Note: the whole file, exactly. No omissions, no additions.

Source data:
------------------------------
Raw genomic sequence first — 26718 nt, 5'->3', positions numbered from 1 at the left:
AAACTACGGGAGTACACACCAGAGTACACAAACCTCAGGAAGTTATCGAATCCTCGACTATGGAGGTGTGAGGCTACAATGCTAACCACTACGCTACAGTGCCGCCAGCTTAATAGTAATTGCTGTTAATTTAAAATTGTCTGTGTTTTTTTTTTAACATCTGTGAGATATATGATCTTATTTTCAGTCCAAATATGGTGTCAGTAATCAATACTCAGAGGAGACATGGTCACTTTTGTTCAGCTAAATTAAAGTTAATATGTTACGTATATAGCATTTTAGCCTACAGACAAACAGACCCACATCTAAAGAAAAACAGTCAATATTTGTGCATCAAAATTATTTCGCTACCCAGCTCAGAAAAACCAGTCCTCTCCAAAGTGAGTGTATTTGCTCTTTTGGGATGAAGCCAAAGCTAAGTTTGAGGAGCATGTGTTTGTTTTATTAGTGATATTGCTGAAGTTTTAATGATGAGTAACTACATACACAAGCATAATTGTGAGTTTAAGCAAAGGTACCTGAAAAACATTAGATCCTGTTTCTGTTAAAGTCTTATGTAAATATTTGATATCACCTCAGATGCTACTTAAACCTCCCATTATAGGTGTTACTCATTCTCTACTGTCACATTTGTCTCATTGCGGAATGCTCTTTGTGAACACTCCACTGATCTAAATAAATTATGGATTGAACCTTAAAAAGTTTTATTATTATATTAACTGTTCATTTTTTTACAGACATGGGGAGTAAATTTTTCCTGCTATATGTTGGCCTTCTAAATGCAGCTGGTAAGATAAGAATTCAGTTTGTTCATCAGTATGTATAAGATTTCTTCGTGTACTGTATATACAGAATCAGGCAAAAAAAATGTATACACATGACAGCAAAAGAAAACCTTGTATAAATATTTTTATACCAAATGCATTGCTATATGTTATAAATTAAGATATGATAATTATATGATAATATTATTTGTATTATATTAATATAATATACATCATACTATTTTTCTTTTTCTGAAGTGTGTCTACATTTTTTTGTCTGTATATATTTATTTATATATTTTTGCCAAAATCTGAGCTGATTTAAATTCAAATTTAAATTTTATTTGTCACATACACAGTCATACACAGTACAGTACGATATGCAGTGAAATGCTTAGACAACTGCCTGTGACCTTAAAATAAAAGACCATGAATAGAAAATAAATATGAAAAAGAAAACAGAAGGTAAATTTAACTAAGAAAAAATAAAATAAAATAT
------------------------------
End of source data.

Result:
Raw genomic sequence first — 26718 nt, 5'->3', positions numbered from 1 at the left:
AAACTACGGGAGTACACACCAGAGTACACAAACCTCAGGAAGTTATCGAATCCTCGACTATGGAGGTGTGAGGCTACAATGCTAACCACTACGCTACAGTGCCGCCAGCTTAATAGTAATTGCTGTTAATTTAAAATTGTCTGTGTTTTTTTTTTAACATCTGTGAGATATATGATCTTATTTTCAGTCCAAATATGGTGTCAGTAATCAATACTCAGAGGAGACATGGTCACTTTTGTTCAGCTAAATTAAAGTTAATATGTTACGTATATAGCATTTTAGCCTACAGACAAACAGACCCACATCTAAAGAAAAACAGTCAATATTTGTGCATCAAAATTATTTCGCTACCCAGCTCAGAAAAACCAGTCCTCTCCAAAGTGAGTGTATTTGCTCTTTTGGGATGAAGCCAAAGCTAAGTTTGAGGAGCATGTGTTTGTTTTATTAGTGATATTGCTGAAGTTTTAATGATGAGTAACTACATACACAAGCATAATTGTGAGTTTAAGCAAAGGTACCTGAAAAACATTAGATCCTGTTTCTGTTAAAGTCTTATGTAAATATTTGATATCACCTCAGATGCTACTTAAACCTCCCATTATAGGTGTTACTCATTCTCTACTGTCACATTTGTCTCATTGCGGAATGCTCTTTGTGAACACTCCACTGATCTAAATAAATTATGGATTGAACCTTAAAAAGTTTTATTATTATATTAACTGTTCATTTTTTTACAGACATGGGGAGTAAATTTTTCCTGCTATATGTTGGCCTTCTAAATGCAGCTGGTAAGATAAGAATTCAGTTTGTTCATCAGTATGTATAAGATTTCTTCGTGTACTGTATATACAGAATCAGGCAAAAAAAATGTATACACATGACAGCAAAAGAAAACCTTGTATAAATATTTTTATACCAAATGCATTGCTATATGTTATAAATTAAGATATGATAATTATATGATAATATTATTTGTATTATATTAATATAATATACATCATACTATTTTTCTTTTTCTGAAGTGTGTCTACATTTTTTTGTCTGTATATATTTATTTATATATTTTTGCCAAAATCTGAGCTGATTTAAATTCAAATTTAAATTTTATTTGTCACATACACAGTCATACACAGTACAGTACGATATGCAGTGAAATGCTTAGACAACTGCCTGTGACCTTAAAATAAAAGACCATGAATAGAAAATAAATATGAAAAAGAAAACAGAAGGTAAATTTAACTAAGAAAAAATAAAATAAAATAT